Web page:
The motivation for change comes from within the client. Each client is an expert on themselves and their situation. The success of any change comes out of this expertise. The more a client talks about a change, the more likely that the change will happen. MI provides a set of approaches that elicit talk about a change in a way that helps people progress through the stages of change. These approaches allow people to explore their desire, reason, and need to change, while at the same time, building their confidence that they can make their change a reality. Motivation builds through this exploration, eventually leading to action (Miller & Rollnick, 2012).

Chapter 11: Mindsight

Mindsight is a deep level of insight into a client’s situation which brings forth motivation for action. Mindsight helps clients see their ambivalence, wanting more than one thing when those things are incompatible, concerning their change. While ambivalence can feel uncomfortable, this feeling creates a type of stress called cognitive dissonance, which occurs when a client realizes that they are living a life not aligned with their values or morals. Cognitive dissonance creates motivation for meaningful change as the client attempts to alleviate it from their lives. The last aspect of mindsight is to move from cognitive dissonance to motivation and towards a pathway forward eliciting hope for a better future. Put together, the steps of mindsight are potent tools for transformation and change (Siegel, 2011; Dweck, 2006).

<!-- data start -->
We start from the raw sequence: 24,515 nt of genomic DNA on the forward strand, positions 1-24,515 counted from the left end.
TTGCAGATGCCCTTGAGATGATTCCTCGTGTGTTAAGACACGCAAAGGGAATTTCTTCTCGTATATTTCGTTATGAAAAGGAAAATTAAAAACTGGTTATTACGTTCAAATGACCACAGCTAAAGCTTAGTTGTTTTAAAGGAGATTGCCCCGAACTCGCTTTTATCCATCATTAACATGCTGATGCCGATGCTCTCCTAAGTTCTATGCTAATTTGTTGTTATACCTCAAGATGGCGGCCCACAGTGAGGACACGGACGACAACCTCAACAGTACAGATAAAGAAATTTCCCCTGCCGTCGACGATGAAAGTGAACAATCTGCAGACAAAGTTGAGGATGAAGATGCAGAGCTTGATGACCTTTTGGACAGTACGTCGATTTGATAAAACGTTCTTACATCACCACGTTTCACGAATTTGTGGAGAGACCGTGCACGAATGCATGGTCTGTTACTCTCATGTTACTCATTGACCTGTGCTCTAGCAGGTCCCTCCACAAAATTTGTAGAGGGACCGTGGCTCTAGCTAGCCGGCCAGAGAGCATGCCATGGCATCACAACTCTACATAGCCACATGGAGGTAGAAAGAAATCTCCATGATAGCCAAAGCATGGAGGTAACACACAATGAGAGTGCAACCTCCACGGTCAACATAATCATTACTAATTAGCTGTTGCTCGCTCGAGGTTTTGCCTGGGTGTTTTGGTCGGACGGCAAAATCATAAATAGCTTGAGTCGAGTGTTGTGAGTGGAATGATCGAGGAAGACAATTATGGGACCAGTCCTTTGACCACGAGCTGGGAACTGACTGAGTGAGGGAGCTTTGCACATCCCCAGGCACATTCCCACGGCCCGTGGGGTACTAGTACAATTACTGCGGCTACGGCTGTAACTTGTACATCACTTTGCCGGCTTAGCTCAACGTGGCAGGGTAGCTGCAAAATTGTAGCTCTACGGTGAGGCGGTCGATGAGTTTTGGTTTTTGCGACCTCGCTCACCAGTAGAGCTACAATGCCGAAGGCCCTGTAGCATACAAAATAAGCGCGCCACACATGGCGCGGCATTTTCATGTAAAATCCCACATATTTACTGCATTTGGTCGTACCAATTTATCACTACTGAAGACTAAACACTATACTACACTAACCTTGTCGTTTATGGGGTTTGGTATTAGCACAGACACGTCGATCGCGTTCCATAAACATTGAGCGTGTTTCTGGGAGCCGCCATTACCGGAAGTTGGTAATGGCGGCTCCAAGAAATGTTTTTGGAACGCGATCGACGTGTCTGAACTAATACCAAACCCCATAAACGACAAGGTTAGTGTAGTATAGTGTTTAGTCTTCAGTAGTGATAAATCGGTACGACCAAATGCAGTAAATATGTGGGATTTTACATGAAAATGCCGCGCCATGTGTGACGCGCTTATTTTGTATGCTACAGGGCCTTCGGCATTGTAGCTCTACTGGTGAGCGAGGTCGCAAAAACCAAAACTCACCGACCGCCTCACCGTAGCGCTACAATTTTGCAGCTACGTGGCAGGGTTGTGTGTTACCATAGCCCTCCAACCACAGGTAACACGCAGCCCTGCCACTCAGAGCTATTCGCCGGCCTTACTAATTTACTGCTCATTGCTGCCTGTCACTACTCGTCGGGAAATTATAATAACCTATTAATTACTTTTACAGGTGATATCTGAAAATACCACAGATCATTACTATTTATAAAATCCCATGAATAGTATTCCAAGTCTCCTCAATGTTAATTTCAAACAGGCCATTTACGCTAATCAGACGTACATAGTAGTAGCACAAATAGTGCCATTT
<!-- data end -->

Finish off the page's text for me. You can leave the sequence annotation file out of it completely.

Chapter 12: MI Step Plan

A plan is a set of actions and tasks that help a client move out of their current state into a better future. Few people in stressful situations possess the ability to plan in isolation. Assisting clients to create goals and objectives to improve their safety, reduce stress, and change their condition is central to the process of healing and change. While planning can seem simple on the surface, implementing it in accordance with MI, harm reduction, and trauma-informed approaches requires skill and thought (Miller & Rollnick, 2012; Stanley & Brown, 2012).

Chapter 13: Post-traumatic Growth

Overcoming the pain and suffering of trauma is an opportunity to gain resiliency, strength, and wisdom. This transformation is called post-traumatic growth. Everyone’s journey to post-traumatic growth is unique which challenges those helping them to find the right mix of support, strategies, and resources. One change leads to another and another; confidence builds, futures become filled with hope and lives are transformed. The journey to post-traumatic growth for many is lengthy and requires overcoming difficult barriers, but the result for the client is nothing short of life-changing (Siebert, 2005).